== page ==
Home > IV Online magazine > 2002 > IV337 - January/February 2002 > Berlusconi causes concern

Italy

Berlusconi causes concern

Saturday 9 February 2002, by Galia Trépère

The introduction of the euro has generated its first political crisis. Italy’s foreign minister Renato Ruggiero, has resigned following anti-euro pronouncements by several ministers in the Berlusconi government.

The populist leader of the reactionary Northern League, Umberto Bossi, minister for reforms and decentralization, had said: "I don’t; give a damn for the euro and I think the people don’t give a damn either."

Saying he was "saddened" by these declarations, Ruggiero appealed to Berlusconi. The latter not only did not support him but obliged him to resign, saying publicly that he alone was in charge of Italy’s foreign policy and that Ruggiero was only a "technocrat".

Former World Trade Organization director Ruggiero was seen as the only really "europhile" minister in the Berlusconi government. He had the support of the big Italian employers, in particular Fiat boss Agnelli. Economy minister Tremonti. who has said that the single currency is "a machine organized by previous governments", is for his part supported by the small and medium employers.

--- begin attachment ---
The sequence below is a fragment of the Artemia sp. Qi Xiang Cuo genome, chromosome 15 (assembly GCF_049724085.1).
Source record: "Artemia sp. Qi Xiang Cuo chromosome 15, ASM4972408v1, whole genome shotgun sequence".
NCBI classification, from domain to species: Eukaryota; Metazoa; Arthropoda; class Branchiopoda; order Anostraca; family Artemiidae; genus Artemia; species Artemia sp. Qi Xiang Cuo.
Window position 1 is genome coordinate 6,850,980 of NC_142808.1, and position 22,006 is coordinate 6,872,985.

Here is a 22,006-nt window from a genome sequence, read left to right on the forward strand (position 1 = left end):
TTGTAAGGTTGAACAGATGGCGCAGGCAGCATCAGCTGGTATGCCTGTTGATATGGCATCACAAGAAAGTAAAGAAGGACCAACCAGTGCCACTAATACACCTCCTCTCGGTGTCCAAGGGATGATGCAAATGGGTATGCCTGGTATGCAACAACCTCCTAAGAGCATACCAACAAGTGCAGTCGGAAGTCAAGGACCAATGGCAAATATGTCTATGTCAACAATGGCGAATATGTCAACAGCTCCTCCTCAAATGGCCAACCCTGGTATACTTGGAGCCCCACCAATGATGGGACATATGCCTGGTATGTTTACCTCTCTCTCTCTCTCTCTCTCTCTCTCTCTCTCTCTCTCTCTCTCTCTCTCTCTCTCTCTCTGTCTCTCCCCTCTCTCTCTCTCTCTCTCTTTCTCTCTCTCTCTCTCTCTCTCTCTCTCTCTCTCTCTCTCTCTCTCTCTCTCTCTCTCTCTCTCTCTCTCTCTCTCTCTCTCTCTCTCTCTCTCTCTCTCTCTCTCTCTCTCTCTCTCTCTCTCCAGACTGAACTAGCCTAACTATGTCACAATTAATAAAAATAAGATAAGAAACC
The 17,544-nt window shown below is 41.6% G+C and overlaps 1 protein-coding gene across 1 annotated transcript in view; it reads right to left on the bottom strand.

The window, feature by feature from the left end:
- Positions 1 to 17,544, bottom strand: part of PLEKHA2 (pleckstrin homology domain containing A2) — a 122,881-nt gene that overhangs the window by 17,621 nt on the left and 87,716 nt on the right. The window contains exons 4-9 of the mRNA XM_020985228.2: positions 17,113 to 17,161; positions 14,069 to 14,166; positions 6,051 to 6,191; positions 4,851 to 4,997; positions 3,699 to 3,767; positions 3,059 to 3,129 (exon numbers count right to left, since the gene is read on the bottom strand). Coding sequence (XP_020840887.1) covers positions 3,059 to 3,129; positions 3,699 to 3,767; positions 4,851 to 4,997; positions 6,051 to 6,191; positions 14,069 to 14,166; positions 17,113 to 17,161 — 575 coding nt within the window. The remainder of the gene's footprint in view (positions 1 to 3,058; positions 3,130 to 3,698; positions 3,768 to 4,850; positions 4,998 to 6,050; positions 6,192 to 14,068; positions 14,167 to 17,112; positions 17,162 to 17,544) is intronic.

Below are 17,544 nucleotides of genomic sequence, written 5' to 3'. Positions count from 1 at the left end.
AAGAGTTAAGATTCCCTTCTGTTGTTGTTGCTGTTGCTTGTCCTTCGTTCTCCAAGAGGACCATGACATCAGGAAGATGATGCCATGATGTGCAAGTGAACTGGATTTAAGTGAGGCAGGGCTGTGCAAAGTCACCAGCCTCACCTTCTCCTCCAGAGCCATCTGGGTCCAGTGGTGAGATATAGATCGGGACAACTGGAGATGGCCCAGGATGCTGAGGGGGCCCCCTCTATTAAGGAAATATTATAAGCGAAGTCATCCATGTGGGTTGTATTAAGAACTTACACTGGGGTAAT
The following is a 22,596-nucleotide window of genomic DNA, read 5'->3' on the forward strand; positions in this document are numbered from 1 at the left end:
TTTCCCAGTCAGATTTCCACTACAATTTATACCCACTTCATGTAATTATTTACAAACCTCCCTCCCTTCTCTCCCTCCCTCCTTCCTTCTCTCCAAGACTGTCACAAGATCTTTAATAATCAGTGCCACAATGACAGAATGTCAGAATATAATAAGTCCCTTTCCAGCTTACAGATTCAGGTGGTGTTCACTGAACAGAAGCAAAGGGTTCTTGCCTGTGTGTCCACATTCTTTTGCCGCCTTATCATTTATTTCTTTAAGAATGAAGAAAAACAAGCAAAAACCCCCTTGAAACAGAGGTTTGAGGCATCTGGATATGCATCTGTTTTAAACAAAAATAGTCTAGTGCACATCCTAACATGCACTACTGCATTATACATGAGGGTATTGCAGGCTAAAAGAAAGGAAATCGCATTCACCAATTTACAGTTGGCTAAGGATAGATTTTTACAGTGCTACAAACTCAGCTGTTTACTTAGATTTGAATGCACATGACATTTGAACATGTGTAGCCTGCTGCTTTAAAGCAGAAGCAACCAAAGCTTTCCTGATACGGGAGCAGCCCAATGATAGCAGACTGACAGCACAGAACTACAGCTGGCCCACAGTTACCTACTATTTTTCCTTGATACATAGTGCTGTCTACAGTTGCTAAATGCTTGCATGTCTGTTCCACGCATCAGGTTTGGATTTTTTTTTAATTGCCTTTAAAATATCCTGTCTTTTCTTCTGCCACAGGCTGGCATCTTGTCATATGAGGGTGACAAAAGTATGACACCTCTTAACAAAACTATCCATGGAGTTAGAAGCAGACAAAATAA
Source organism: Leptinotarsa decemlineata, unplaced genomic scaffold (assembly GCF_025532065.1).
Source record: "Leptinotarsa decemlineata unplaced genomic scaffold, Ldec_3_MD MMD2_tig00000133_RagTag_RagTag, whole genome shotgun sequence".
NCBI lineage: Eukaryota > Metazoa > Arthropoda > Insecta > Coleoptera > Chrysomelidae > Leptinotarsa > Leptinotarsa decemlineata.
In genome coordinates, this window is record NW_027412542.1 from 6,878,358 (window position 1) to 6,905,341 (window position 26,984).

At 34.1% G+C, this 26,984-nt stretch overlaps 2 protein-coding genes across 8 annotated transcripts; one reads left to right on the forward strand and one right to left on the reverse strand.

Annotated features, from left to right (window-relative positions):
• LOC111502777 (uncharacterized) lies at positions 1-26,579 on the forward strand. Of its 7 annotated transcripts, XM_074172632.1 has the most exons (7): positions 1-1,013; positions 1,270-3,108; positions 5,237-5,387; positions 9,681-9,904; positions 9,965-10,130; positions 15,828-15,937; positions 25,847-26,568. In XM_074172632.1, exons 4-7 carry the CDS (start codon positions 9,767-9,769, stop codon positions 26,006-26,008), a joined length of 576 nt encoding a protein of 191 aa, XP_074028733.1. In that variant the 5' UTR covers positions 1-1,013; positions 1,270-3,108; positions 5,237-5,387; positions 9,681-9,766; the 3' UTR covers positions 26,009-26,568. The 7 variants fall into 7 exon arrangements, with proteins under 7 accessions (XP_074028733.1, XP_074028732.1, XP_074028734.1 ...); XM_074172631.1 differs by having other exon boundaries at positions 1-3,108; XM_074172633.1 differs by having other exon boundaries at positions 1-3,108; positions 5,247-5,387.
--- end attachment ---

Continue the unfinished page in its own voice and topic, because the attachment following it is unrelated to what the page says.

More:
Since the resignation, a number of European leaders are expressing concern at the evolution of the Berlusconi government’s European policy. Since coming to power Berlusconi has adopted an attitude which is in sharp contrast to a previous era when Italy was considered as the model pupil of European construction: withdrawal from the Airbus A4O0M military transport plane programme, the threat to block the introduction of a European arrest warrant, demands about the location of future specialized EU agencies.

Since Ruggiero’s resignation, Berlusconi has made lots of declarations saying he is favourable to Europe, while championing Italian national interests. Writing in Le Monde he said that: "It is then normal that the Italian government wishes to ensure that... our fundamental economic interests are taken into account in an adequate fashion in the great undertaking of the elaboration of a constitution for Europe, exactly as other European countries, like France, do’’.

In the context of the single currency, each defends the interests of their own bourgeoisie, or fraction of the bourgeoisie, or their own political personnel. The crises on the horizon could present an opportunity for workers, inasmuch as they constitute a handicap for their adversaries.